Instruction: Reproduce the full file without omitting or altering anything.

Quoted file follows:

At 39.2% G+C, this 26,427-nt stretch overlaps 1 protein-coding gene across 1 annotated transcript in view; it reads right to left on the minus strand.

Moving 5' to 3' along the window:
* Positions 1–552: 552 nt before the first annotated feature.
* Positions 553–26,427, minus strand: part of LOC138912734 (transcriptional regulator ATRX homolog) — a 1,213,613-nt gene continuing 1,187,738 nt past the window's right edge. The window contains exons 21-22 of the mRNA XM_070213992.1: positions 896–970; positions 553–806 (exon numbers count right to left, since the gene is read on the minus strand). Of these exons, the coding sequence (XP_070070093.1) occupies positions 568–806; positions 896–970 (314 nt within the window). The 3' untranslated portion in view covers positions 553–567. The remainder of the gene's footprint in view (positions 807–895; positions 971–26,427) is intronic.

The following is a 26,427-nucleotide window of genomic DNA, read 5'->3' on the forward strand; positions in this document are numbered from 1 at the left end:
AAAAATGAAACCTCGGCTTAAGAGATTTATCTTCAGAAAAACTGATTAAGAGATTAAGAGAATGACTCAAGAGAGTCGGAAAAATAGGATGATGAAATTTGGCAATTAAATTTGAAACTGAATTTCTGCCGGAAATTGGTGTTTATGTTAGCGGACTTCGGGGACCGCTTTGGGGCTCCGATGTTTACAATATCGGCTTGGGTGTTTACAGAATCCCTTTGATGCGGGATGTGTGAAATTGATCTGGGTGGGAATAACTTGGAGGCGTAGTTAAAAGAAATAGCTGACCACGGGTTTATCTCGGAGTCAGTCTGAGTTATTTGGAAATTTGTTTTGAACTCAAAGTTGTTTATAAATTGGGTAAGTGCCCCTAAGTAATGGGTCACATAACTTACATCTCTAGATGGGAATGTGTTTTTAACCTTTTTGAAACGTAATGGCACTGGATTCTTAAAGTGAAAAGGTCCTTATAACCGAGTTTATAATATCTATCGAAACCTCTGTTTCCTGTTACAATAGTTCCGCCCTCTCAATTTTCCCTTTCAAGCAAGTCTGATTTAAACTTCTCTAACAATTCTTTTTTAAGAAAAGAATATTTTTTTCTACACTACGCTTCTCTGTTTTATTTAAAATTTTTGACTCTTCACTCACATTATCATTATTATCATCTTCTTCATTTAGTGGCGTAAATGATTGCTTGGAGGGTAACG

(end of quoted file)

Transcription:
At 39.2% G+C, this 26,427-nt stretch overlaps 1 protein-coding gene across 1 annotated transcript in view; it reads right to left on the minus strand.

Moving 5' to 3' along the window:
* Positions 1–552: 552 nt before the first annotated feature.
* Positions 553–26,427, minus strand: part of LOC138912734 (transcriptional regulator ATRX homolog) — a 1,213,613-nt gene continuing 1,187,738 nt past the window's right edge. The window contains exons 21-22 of the mRNA XM_070213992.1: positions 896–970; positions 553–806 (exon numbers count right to left, since the gene is read on the minus strand). Of these exons, the coding sequence (XP_070070093.1) occupies positions 568–806; positions 896–970 (314 nt within the window). The 3' untranslated portion in view covers positions 553–567. The remainder of the gene's footprint in view (positions 807–895; positions 971–26,427) is intronic.

The following is a 26,427-nucleotide window of genomic DNA, read 5'->3' on the forward strand; positions in this document are numbered from 1 at the left end:
AAAAATGAAACCTCGGCTTAAGAGATTTATCTTCAGAAAAACTGATTAAGAGATTAAGAGAATGACTCAAGAGAGTCGGAAAAATAGGATGATGAAATTTGGCAATTAAATTTGAAACTGAATTTCTGCCGGAAATTGGTGTTTATGTTAGCGGACTTCGGGGACCGCTTTGGGGCTCCGATGTTTACAATATCGGCTTGGGTGTTTACAGAATCCCTTTGATGCGGGATGTGTGAAATTGATCTGGGTGGGAATAACTTGGAGGCGTAGTTAAAAGAAATAGCTGACCACGGGTTTATCTCGGAGTCAGTCTGAGTTATTTGGAAATTTGTTTTGAACTCAAAGTTGTTTATAAATTGGGTAAGTGCCCCTAAGTAATGGGTCACATAACTTACATCTCTAGATGGGAATGTGTTTTTAACCTTTTTGAAACGTAATGGCACTGGATTCTTAAAGTGAAAAGGTCCTTATAACCGAGTTTATAATATCTATCGAAACCTCTGTTTCCTGTTACAATAGTTCCGCCCTCTCAATTTTCCCTTTCAAGCAAGTCTGATTTAAACTTCTCTAACAATTCTTTTTTAAGAAAAGAATATTTTTTTCTACACTACGCTTCTCTGTTTTATTTAAAATTTTTGACTCTTCACTCACATTATCATTATTATCATCTTCTTCATTTAGTGGCGTAAATGATTGCTTGGAGGGTAACG